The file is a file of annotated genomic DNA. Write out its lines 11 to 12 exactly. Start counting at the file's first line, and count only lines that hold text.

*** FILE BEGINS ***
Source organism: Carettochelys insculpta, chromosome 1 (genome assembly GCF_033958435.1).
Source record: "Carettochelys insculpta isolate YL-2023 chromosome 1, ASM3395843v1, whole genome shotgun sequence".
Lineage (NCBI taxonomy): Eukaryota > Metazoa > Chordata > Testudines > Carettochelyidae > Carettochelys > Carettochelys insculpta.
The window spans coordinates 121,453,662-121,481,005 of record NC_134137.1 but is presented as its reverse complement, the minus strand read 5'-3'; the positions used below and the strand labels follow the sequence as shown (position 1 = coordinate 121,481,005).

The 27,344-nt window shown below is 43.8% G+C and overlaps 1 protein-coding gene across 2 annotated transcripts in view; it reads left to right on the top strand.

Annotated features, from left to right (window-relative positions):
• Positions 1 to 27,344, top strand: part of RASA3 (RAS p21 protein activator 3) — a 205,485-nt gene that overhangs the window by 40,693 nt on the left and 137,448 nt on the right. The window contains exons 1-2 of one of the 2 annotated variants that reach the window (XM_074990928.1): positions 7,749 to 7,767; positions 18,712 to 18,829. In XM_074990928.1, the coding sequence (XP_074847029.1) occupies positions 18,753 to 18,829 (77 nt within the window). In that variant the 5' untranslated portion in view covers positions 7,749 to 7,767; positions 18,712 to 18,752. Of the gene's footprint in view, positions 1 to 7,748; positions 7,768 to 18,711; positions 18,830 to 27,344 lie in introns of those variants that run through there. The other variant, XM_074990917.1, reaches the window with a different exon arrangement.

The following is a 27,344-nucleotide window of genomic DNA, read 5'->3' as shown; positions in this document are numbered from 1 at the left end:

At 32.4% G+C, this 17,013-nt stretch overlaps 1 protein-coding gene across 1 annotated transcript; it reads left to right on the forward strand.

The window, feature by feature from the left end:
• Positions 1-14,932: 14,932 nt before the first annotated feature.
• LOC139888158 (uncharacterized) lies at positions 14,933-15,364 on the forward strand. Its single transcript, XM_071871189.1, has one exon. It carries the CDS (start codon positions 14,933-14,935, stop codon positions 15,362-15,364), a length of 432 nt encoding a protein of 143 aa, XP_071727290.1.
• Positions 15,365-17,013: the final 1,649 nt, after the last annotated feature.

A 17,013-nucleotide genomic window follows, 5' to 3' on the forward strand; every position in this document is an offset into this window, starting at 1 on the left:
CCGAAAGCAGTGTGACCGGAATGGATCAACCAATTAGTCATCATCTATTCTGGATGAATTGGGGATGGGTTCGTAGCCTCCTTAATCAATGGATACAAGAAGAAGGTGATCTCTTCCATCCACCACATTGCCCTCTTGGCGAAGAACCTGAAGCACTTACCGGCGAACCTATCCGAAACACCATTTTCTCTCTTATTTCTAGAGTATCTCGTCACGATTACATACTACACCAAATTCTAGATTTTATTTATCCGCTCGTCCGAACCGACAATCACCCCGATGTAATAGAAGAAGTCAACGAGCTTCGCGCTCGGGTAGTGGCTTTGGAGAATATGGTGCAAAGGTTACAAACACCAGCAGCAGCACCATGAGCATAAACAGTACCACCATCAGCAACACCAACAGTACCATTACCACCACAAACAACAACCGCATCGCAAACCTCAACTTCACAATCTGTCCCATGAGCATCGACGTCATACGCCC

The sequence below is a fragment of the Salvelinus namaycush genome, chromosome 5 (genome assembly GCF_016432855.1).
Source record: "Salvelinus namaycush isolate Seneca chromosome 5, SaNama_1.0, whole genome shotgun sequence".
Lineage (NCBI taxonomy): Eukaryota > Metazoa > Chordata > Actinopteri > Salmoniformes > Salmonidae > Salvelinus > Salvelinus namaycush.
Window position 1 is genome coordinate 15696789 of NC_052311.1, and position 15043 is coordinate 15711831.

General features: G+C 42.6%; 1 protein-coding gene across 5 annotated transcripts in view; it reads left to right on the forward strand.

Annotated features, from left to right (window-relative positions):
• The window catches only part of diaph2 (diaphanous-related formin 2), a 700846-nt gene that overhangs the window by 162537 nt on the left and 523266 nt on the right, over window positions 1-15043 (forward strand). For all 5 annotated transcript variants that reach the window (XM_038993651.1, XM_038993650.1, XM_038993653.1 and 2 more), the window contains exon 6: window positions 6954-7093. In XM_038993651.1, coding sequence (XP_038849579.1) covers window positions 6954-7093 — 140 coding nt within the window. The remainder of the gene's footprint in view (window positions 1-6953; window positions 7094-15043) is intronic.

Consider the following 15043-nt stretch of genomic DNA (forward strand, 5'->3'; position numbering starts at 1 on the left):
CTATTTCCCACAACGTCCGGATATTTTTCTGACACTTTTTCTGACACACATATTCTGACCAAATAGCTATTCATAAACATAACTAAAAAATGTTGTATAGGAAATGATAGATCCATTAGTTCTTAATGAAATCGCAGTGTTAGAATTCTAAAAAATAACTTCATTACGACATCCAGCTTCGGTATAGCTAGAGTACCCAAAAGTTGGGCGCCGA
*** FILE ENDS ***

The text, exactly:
• Positions 1-14,932: 14,932 nt before the first annotated feature.
• LOC139888158 (uncharacterized) lies at positions 14,933-15,364 on the forward strand. Its single transcript, XM_071871189.1, has one exon. It carries the CDS (start codon positions 14,933-14,935, stop codon positions 15,362-15,364), a length of 432 nt encoding a protein of 143 aa, XP_071727290.1.